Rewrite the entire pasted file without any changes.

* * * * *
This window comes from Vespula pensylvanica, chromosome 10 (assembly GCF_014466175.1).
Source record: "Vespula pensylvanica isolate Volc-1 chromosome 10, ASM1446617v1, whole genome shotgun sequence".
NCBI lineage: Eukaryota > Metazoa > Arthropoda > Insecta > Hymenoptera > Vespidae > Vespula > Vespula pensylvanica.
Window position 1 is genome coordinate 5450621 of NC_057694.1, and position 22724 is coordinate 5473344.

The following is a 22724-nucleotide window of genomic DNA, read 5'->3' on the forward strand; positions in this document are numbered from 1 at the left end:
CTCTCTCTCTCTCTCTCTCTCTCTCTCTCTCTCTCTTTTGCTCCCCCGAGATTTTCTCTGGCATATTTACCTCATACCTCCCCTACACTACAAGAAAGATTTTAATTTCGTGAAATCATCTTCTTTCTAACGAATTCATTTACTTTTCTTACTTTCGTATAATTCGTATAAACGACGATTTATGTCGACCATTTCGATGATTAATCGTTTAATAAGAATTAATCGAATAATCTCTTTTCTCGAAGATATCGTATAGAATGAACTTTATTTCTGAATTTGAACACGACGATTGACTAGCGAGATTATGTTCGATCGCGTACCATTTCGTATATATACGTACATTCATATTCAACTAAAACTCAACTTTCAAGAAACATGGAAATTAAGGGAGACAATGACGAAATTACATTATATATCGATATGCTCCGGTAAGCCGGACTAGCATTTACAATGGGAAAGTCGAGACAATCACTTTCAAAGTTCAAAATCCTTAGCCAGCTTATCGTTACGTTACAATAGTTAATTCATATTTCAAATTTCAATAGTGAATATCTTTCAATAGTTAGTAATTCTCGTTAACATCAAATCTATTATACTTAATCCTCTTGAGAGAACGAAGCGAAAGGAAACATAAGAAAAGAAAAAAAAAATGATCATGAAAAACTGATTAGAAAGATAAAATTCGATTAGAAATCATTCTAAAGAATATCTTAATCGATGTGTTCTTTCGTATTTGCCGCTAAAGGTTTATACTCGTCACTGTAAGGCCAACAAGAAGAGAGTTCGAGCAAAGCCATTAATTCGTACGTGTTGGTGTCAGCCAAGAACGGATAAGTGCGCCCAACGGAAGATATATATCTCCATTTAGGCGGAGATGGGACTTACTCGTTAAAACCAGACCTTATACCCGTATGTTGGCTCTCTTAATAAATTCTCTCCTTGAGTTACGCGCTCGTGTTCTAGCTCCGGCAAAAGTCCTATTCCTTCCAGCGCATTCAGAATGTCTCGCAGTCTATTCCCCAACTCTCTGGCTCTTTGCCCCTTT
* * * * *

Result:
This window comes from Vespula pensylvanica, chromosome 10 (assembly GCF_014466175.1).
Source record: "Vespula pensylvanica isolate Volc-1 chromosome 10, ASM1446617v1, whole genome shotgun sequence".
NCBI lineage: Eukaryota > Metazoa > Arthropoda > Insecta > Hymenoptera > Vespidae > Vespula > Vespula pensylvanica.
Window position 1 is genome coordinate 5450621 of NC_057694.1, and position 22724 is coordinate 5473344.

The following is a 22724-nucleotide window of genomic DNA, read 5'->3' on the forward strand; positions in this document are numbered from 1 at the left end:
CTCTCTCTCTCTCTCTCTCTCTCTCTCTCTCTCTCTTTTGCTCCCCCGAGATTTTCTCTGGCATATTTACCTCATACCTCCCCTACACTACAAGAAAGATTTTAATTTCGTGAAATCATCTTCTTTCTAACGAATTCATTTACTTTTCTTACTTTCGTATAATTCGTATAAACGACGATTTATGTCGACCATTTCGATGATTAATCGTTTAATAAGAATTAATCGAATAATCTCTTTTCTCGAAGATATCGTATAGAATGAACTTTATTTCTGAATTTGAACACGACGATTGACTAGCGAGATTATGTTCGATCGCGTACCATTTCGTATATATACGTACATTCATATTCAACTAAAACTCAACTTTCAAGAAACATGGAAATTAAGGGAGACAATGACGAAATTACATTATATATCGATATGCTCCGGTAAGCCGGACTAGCATTTACAATGGGAAAGTCGAGACAATCACTTTCAAAGTTCAAAATCCTTAGCCAGCTTATCGTTACGTTACAATAGTTAATTCATATTTCAAATTTCAATAGTGAATATCTTTCAATAGTTAGTAATTCTCGTTAACATCAAATCTATTATACTTAATCCTCTTGAGAGAACGAAGCGAAAGGAAACATAAGAAAAGAAAAAAAAAATGATCATGAAAAACTGATTAGAAAGATAAAATTCGATTAGAAATCATTCTAAAGAATATCTTAATCGATGTGTTCTTTCGTATTTGCCGCTAAAGGTTTATACTCGTCACTGTAAGGCCAACAAGAAGAGAGTTCGAGCAAAGCCATTAATTCGTACGTGTTGGTGTCAGCCAAGAACGGATAAGTGCGCCCAACGGAAGATATATATCTCCATTTAGGCGGAGATGGGACTTACTCGTTAAAACCAGACCTTATACCCGTATGTTGGCTCTCTTAATAAATTCTCTCCTTGAGTTACGCGCTCGTGTTCTAGCTCCGGCAAAAGTCCTATTCCTTCCAGCGCATTCAGAATGTCTCGCAGTCTATTCCCCAACTCTCTGGCTCTTTGCCCCTTT